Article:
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CHAN 10218
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CHAN 10218
Symphonic Poems, Vol. 3

Strauss, R: Symphonic Poems, Vol. 3

The Classical Shop
release date: June 2004

Originally recorded in 2003


Royal Scottish National Orchestra

Neeme Jarvi


Caird Hall, Dundee


Brian Couzens


Ralph Couzens

Record Label
Chandos Classics


Orchestral & Concertos

Total Time - 67:33
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Symphonic Poems, Vol. 3



Select Complete Single Disc for

Aus Italien, Op. 16

  Symphonic Fantasy  
1 I Auf der Campagna: Andante 8:26
2 II In Roms Ruinen: Allegro molto con brio 11:14
3 III Am Strande von Sorrent: Andantino 12:24
4 IV Neapolitanisches Volksleben: Allegro molto 9:13


  A Study for 23 Solo Strings  
This is the third volume in Chandos’ series of Strauss’s symphonic poems.

This substantial survey, in highly regarded performances, is available on the Chandos’ midprice Classics label.

These two works date from opposite ends of Strauss’s compositional career: Aus Italien was written when the composer was just twenty-two; Metamorphosen, one of the greatest works of the twentieth century, completed when the composer was eighty.

These recordings of some of Strauss’s most important works were enthusiastically reviewed for the quality of sound and interpretation when they were first released.

Järvi and the Scottish National Orchestra recordings of Richard Strauss’s music were considered by many to be top choice for the repertoire.

Classifiable as something between a suite and a symphonic poem, Aus Italien records the impressions of a visit to Italy which Strauss made in the summer of 1886 when he was twenty-two. He followed the tourist’s conventional route through Venice, Florence, Rome, Naples and Capri. He climbed Vesuvius, saw it erupt, went to Pompeii, and was caught in a storm at sea which he found wonderfully exciting. He wrote:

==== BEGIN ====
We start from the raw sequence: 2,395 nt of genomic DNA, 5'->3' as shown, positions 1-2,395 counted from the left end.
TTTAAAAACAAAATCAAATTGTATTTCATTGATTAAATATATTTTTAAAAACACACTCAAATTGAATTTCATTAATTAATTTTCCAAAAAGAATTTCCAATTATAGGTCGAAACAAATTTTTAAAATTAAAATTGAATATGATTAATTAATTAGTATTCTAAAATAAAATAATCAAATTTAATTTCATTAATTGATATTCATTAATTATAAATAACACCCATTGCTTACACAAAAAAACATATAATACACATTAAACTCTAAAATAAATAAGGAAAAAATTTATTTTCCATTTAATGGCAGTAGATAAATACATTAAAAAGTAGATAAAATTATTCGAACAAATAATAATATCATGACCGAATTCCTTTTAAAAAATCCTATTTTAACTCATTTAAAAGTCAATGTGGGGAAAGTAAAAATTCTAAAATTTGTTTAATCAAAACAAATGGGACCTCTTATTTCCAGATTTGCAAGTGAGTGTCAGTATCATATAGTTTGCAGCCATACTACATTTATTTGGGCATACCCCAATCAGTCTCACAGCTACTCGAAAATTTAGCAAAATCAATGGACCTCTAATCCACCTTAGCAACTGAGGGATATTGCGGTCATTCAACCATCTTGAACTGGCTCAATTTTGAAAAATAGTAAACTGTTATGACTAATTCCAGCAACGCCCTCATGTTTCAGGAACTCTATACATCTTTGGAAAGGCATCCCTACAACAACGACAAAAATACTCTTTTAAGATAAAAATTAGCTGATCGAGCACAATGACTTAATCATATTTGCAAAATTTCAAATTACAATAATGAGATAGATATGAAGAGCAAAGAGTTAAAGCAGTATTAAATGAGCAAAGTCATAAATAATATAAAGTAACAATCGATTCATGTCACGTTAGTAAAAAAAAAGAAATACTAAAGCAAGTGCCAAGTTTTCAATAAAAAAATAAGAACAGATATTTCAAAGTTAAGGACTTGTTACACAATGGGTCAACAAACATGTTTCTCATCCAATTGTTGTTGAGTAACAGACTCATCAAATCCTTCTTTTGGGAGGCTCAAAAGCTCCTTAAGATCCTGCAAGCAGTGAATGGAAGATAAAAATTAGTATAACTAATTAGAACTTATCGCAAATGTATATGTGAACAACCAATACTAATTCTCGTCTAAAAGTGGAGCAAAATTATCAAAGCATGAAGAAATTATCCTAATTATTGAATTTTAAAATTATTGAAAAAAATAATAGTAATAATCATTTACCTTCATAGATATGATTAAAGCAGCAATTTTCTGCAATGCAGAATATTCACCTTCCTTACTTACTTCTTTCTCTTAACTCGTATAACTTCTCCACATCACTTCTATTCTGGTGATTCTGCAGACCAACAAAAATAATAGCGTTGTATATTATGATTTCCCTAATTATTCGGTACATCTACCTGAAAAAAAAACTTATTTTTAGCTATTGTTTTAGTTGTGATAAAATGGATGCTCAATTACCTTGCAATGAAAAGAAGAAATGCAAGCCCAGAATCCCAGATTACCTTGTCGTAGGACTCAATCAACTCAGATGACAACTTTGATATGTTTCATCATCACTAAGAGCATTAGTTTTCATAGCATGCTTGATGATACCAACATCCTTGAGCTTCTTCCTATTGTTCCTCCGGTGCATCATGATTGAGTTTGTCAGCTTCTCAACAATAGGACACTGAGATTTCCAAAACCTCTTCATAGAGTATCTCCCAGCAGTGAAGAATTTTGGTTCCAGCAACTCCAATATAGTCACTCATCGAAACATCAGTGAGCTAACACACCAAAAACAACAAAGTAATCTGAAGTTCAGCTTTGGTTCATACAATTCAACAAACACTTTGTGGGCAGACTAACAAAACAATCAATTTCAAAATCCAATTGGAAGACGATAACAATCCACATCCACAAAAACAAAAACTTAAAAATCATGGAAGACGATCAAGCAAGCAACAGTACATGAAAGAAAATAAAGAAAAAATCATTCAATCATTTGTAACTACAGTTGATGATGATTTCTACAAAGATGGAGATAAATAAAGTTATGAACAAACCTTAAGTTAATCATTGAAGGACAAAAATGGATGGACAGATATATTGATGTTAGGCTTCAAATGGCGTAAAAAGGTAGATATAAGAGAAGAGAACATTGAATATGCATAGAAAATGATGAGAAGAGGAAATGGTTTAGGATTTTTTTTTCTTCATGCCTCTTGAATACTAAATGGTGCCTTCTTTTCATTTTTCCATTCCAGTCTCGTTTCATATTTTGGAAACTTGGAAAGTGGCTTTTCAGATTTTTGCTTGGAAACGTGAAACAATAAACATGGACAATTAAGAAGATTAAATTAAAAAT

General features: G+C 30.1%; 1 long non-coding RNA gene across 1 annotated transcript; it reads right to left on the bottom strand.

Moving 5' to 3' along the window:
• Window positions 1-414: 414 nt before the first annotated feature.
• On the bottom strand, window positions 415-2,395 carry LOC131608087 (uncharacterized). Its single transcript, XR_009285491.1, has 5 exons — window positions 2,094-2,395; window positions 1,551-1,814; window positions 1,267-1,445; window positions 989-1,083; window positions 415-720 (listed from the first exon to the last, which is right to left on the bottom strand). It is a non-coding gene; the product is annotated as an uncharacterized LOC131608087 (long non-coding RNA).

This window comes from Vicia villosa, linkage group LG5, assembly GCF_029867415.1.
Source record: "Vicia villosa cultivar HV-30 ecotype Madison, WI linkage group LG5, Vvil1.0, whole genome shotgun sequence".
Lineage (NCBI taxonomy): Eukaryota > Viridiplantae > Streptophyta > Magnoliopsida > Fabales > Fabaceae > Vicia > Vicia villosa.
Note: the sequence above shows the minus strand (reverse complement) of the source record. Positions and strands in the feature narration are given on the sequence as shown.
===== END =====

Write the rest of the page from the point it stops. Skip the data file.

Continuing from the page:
I’ve never fully believed in the idea that natural beauty acts as a stimulus, but in the ruins of Rome I learned better.

In the last eighteen months of the Second World War, when he was nearing his eightieth birthday, Strauss witnessed with increasing distress the destruction of the German culture in which he had been nurtured. Places of special artistic and personal significance – the Munich National Theatre, the Dresden Opera House and the Vienna State Opera House – were destroyed. In October 1943 he started sketching a ‘Mourning for Munich’ and, in March and April 1945, expanded the work into Metamorphosen for twenty-three solo strings, an elegy for what the Nazis had done to his beloved homeland. In no other work of his is the writing for strings more eloquent, more moving, and more technically accomplished.The work is a long Adagio in which the themes proliferate and interweave in seamless counterpoint. These themes sound familiar to the listener, not because they are especially reminiscent of earlier Strauss themes but because they seem to carry echoes of Wagner, Brahms and others. Only at the very end do we realise what the principal theme really is, when Strauss quotes the ‘Marcia funebre’ from Beethoven’s Eroica Symphony and writes underneath it in the score ‘In Memoriam!’. He said later that not until he had reached this point in the composition did he realise that this was the theme that had been haunting him from the start.

…well served here by Järvi and his fine Scottish Orchestra…
Classic FM Magazine

This is as good a recording of Aus Italien as any. The sound is sumptuous… Metamorphosen sounds beautiful here.
American Record Guide

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